Just thought of creating a small interesting guide for those of us who don't know or they are afraid to do it.
Here we go....
This is a photo of my dirty engine bay. As you can see a valve cover gasket is gone. Too many oil dripping from the cover on the cylinder head.
So, I decided to change the gasket. Then I though, hmmmm why not change the camshaft with a one more agressive? So I bought a Kent 270 degrees camshaft.
But since I am about to change the camshaft, why not buy an adjustable cam gear to get the most out of it? After a little searching in the vortex and every ebay site known to me I come up with this.
Techtonics adjustable +-8 degrees brand new, which I got from D.A.T. here on the vortex. Top guy, sent it immediately! Good deal!
I also bought a new gasket for 5 euros. its amazing something so cheap can get you into so many troubles....
First I removed the accelerator cable, ISV and vacuum hose going to the brake servo. Now I have more room to work.
With everything removed over the valve cover, its time to attack the 8 10mm nuts holding it. Make sure you remove it carefully and you don't drop anything inside the engine.
Under the valve cover you should have a plastic cover which helps lubricate the cam better. Remove this also.
Then you will have something like this in front of you.
Check the edges of the cylinder head where the gasket was. There is oil everywhere. This had to be cleaned carefully....
Loose the belt tensioner and remove the belt from the cam gear. Don't worry about the marks. Its very easy to adjust the timing later on.
Also get the 4 spark plugs out and place them on a clean piece of paper with the order you took them out.
Now its time to remove the old cam gear from the camshaft. Using a 19mm socket undo the bolt. You can put something in the holes of the cam gear to stop it from moving. Be carefully not to damage the surface of the cylinder.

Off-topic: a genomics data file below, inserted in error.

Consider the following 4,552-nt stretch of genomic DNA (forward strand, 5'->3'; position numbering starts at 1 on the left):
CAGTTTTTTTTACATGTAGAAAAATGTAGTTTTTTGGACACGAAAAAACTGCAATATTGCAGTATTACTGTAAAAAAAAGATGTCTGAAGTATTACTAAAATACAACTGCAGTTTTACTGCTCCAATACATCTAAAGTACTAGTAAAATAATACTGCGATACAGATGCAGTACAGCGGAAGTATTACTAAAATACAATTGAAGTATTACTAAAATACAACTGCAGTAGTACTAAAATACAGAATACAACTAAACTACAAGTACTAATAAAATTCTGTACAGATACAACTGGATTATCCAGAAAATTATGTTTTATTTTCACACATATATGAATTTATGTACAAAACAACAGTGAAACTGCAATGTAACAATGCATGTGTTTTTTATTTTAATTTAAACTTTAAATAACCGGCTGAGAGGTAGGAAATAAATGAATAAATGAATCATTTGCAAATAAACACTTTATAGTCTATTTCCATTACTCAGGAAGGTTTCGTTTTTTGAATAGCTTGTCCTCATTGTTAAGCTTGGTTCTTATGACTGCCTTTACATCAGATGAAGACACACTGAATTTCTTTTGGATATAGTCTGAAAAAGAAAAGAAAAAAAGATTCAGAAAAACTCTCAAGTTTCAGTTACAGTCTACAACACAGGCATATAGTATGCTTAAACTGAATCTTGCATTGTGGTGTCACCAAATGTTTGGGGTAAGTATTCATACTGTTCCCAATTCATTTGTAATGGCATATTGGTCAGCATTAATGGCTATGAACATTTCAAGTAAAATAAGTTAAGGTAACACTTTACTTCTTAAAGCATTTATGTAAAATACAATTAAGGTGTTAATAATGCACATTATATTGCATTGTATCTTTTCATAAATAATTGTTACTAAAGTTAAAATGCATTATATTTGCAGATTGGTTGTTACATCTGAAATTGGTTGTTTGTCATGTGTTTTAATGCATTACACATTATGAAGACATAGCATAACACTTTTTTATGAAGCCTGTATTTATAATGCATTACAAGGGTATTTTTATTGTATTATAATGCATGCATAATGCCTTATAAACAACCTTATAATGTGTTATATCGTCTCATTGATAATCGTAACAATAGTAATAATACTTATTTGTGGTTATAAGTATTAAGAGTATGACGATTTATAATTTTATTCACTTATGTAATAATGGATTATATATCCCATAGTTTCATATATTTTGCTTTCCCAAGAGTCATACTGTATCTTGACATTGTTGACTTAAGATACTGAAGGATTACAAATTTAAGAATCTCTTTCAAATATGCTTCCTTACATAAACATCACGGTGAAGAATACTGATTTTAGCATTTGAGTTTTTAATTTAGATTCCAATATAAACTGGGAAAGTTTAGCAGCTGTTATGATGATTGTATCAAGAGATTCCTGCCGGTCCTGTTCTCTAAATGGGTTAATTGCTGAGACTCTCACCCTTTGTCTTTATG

Once the cam gear is out you can see this small part on the camshaft. Thats the woodruff key which acts as a guide for the cam gear.
Here is the slot that the woodruff key is supposed go. Make sure the curved side of the woodruff key is inside the camshaft slot.
And now the most important part of the uninstall!!!! The bearing caps.
Undo the nuts evenly an all 4 caps to avoid excessive pressure on one side of the cam only. When the caps are almost out, put them on a clean paper the order you removed them. THIS IS VERY IMPORTANT! if you mix them you could have problems after.
Here are mine. They go from left to right as excactly they are placed on the paper. I also kept the position of the nuts just to be safe.
The camshaft is removed. Now you see the tappets. In my engine are hydraulic and need no adjustment. If they were noisy before the install, now its a good chance to change them with new ones. They are not that expensive.
CLEANING TIME..... BLIAX!
Yes, yes that black thing on top of the plastic cover is oil. Just to get an idea of how clean your engine is inside....
After a couple of hours of cleaning and ruining a few brushes everything is sparkling!
Now, The installation of the new camshaft is the opposite of the uninstall obviously.... Make sure you use a lot of oil on the bearing caps and you install them in the order you removed them. Don't tight one cap at a time, but tight a little bit on each one evenly.
Torque the camgear at 80nm.
Before you tight them all the way try to turn the camshaft a few times to see if its hard or if its hitting anywhere. Don't worry about the pistons. The valves are nowhere near at hitting them because as we have said many many many times 8V engines are non interferent engines. [IMG]http://*****************.com/smile/emthup.gif[/IMG]
According to the bentley the camshaft bearing cap nuts require 20nm of torque. Make sure you don't overtight them or you will have excessive wear and possibly damage your engine.
The gasket is also installed. Make sure the surface is clean before you install it.
Note how clean the plastic cover is now....
Once everything is nice and tight, double check on the caps and the gasket. Make sure the small orange rubber gasket is seated properly and the blue one also.
Install the valve cover and torque the nuts at 10nm.
Find the timing marks and make sure everything is put back together before you turn the key. Don't worry about wrong timing. If its wrong its just won't fire.
Once the engine is running, keep it at 2000rpm for 20 mins to bend in the new cam.
Now head for your nearest rolling road and tune your engine! Enjoy you extra 10hp!
Job well done!
Modified by Black_cabbie at 10:41 PM 10-26-2005
Modified by Black_cabbie at 10:45 PM 10-26-2005
Modified by Black_cabbie at 10:47 PM 10-26-2005